By Joseph Lord
Congressional leadership has cut a controversial program from their new budget bill that would have allowed the IRS to gain unprecedented information from Americans’ bank accounts after the measure drew bipartisan criticism.
The program would have expanded the IRS’s ability to look into the details of Americans’ bank transactions. Originally, the IRS would have been able to gain information on all accounts with inflows and outflows of more than $600 per year.
Republicans and banks strongly criticized the program, referencing reported concerns by their constituents and customers over the plan and condemning the new regulatory burdens that the program would place on the private sector.
Democrats, however, were largely supportive of the plan.
Speaker of the House Nancy Pelosi (D-Calif.), when asked what she would say to those concerned by the program, expressed doubted whether such concerns existed. “With all due respect, the plural of anecdote is not data,” she snapped.
She applauded the proposal, saying “If people are breaking the law and not paying their taxes, one way to track them is through the banking measure,” she explained.
Rep. Richard Neal (D-Mass.), chairman of the House Ways and Means Committee, praised the $80 billion investment in the IRS and the agency’s ability to access small bank transactions, saying Democrats want to ensure tax fairness and to make sure the wealthy do not dodge their tax obligation under the new tax plan.
Another proponent of the plan has been the Biden-appointed former Chairwoman of the Federal Reserve, Treasury Secretary Janet Yellen.
During a Sept. 30 House oversight hearing, Rep. David Kustoff (R-Tenn.) questioned Yellen over the plan, citing concerns that the program would constitute an invasion of privacy.
Yellen defended the measure, saying “I don’t believe it’s an invasion of privacy and look, the IRS gets a great deal of information that it needs in order to make sure the taxpayers comply with the tax code.”
Republicans quickly pushed back against Yellen’s efforts to defend the proposal.
Senate Minority Leader Mitch McConnell (R-Ky.) said that Democrats “want to finance their spending spree by effectively treating every ordinary American as if they were under IRS audit.”
“I must have forgotten when the president campaigned on giving everybody their own audit,” McConnell quipped.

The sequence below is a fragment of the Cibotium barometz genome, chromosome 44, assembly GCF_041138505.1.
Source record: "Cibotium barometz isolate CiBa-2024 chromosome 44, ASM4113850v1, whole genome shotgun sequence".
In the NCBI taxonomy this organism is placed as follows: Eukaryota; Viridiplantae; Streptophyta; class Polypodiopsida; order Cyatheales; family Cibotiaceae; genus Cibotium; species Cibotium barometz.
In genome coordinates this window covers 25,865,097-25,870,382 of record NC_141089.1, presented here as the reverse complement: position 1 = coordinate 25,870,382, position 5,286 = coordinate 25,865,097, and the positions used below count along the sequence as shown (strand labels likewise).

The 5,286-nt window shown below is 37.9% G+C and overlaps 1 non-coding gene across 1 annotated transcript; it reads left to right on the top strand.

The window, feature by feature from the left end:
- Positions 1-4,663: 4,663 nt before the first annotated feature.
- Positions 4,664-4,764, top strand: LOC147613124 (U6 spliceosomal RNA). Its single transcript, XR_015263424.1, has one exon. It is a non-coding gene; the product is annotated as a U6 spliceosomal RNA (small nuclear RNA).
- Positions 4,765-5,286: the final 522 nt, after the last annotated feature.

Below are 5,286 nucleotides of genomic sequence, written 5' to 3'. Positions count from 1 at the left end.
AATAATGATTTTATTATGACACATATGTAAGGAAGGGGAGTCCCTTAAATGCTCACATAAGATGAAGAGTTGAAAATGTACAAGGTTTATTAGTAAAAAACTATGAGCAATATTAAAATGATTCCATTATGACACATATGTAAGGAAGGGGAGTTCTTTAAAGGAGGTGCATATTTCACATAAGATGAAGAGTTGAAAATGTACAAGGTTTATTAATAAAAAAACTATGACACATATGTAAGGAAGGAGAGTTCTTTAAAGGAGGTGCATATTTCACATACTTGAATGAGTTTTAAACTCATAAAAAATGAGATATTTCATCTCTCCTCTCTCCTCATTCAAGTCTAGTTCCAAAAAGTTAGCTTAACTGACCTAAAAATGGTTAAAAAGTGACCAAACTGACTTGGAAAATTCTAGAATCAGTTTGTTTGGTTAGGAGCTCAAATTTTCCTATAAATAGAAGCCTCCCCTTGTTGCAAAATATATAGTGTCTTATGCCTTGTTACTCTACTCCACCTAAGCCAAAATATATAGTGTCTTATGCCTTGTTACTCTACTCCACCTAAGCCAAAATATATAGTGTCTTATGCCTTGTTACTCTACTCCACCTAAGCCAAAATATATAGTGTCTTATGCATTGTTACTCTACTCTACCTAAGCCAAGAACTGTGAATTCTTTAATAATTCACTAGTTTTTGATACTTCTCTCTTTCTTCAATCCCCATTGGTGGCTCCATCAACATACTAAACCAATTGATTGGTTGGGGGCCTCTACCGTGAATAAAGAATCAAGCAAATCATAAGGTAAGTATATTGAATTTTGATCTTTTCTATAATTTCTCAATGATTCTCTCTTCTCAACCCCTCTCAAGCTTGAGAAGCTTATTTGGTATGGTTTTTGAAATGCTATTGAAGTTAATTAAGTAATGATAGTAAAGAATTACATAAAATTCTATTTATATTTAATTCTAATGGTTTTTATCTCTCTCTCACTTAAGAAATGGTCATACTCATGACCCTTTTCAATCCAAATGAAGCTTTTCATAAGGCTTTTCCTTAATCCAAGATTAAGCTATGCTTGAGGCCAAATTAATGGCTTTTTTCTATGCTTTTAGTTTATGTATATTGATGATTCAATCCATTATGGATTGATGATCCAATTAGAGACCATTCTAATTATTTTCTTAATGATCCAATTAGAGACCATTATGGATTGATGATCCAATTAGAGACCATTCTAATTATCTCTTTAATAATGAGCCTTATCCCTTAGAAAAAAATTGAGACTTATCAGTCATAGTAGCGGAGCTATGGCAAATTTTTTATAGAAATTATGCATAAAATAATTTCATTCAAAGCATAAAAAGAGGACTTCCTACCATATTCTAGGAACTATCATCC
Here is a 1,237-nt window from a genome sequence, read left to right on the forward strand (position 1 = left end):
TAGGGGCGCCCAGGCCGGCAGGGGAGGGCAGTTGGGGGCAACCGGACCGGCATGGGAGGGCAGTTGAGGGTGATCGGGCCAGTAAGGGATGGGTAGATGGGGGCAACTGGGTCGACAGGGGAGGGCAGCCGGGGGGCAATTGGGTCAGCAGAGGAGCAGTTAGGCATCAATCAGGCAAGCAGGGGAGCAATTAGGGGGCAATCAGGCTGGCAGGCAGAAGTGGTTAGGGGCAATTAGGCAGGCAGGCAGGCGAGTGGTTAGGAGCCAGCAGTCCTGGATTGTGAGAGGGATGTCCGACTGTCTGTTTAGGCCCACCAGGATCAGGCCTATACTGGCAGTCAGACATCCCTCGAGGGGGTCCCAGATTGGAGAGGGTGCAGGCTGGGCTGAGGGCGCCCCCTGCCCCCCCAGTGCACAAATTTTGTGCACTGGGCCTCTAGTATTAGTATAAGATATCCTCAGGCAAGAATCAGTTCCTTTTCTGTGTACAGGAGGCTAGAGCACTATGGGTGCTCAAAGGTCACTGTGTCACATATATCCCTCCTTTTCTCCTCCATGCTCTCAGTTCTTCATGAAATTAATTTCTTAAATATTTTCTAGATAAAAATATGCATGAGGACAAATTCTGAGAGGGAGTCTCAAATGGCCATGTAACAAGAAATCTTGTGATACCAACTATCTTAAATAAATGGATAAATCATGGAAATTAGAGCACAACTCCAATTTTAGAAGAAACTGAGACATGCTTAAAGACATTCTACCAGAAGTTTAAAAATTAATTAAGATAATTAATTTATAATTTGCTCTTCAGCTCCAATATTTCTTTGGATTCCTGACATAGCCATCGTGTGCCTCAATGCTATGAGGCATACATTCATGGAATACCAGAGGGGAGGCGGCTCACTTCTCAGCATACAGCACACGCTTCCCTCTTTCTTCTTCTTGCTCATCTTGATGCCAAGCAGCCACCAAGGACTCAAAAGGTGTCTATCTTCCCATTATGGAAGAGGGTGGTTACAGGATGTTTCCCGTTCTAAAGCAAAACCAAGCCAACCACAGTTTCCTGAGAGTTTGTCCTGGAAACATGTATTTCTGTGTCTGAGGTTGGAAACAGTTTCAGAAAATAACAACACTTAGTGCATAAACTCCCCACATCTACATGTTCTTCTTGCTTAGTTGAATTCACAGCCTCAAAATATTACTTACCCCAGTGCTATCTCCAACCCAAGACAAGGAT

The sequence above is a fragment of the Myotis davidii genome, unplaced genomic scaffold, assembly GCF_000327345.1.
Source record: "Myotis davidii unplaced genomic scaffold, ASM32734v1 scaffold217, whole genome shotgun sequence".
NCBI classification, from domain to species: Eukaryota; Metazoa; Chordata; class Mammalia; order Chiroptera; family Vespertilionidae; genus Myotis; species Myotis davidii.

Sen. Tommy Tuberville (R-Ala.) decried the plan in a statement as “[violating] the liberty of every freedom-loving American who values their financial privacy.”
Sen. Cynthia Lummis (R-Wyo.) said: “No amount of explaining will change the fact that this $600 reporting threshold is completely unacceptable, a massive government overreach, and gives the IRS data they can’t manage properly.”
“Secretary Yellen is essentially implying the American people are regularly committing tax fraud,” she said. “This rule would facilitate unwarranted snooping by the IRS.”
McCarthy said, “This surveillance program crosses a line, it’s un-American.” He promised that “Republicans will do everything possible to stop it before it ever gets off the ground.”
Democrats Join Republicans in Criticizing the Plan
After this strong, unavoidable criticism, proponents of the plan gave an inch, raising the reporting threshold from $600 of activity per year to $10,000 per year.
Yellen applauded this new threshold for “protecting American workers.”
“Today’s new proposal reflects the administration’s strong belief that we should zero in on those at the top of the income scale who don’t pay the taxes they owe,” Yellen said.
But even this new proposal was not exempt from scrutiny by moderate Sen. Joe Manchin (D-W. Va.), whose support is necessary for the larger reconciliation budget package to pass.
Speaking at a Tuesday meeting of the Economic Club in Washington, Manchin vehemently opposed the program.
Manchin agreed that the IRS should be somewhat strengthened. Under the reconciliation bill, insisted Manchin, “The IRS is going to be able to do the job that they’re supposed to be doing.”
But Manchin ruled that his party’s snooping scheme did not fall into the category of what the IRS should be doing. “The IRS was never able to go into bank accounts,” he noted.
Manchin related a conversation he’d had with President Joe Biden about the program: “I said ‘Mr. President, I don’t know who put this out or how it got screwed up but they said basically, ‘We’re gonna start looking at $600 transactions.’ Even if it’s $10,000, okay, that’s only $800 or $900 of activity per month.”
Manchin said that he asked the president, “Do you understand how messed up that is? To think that Uncle Sam’s gonna be watching transactions?”
“I said ‘I don’t know how this happened, but this cannot happen. This is screwed up.’”
Manchin indicated that Biden agreed, quoting the president as saying “I think Joe’s right on that.”
Any lingering hope for the program was undercut when 21 House Democrats asked on Tuesday that the measure be removed entirely.
This opposition apparently put the final nail in the coffin for the proposal, which has now been cut from the final bill, a substantial victory for the program’s critics. Instead, Democrats have opted to use new revenue-raising measures, including a new “billionaire tax.”
But the IRS snooping measure, it seems, will not make it to the president’s desk.
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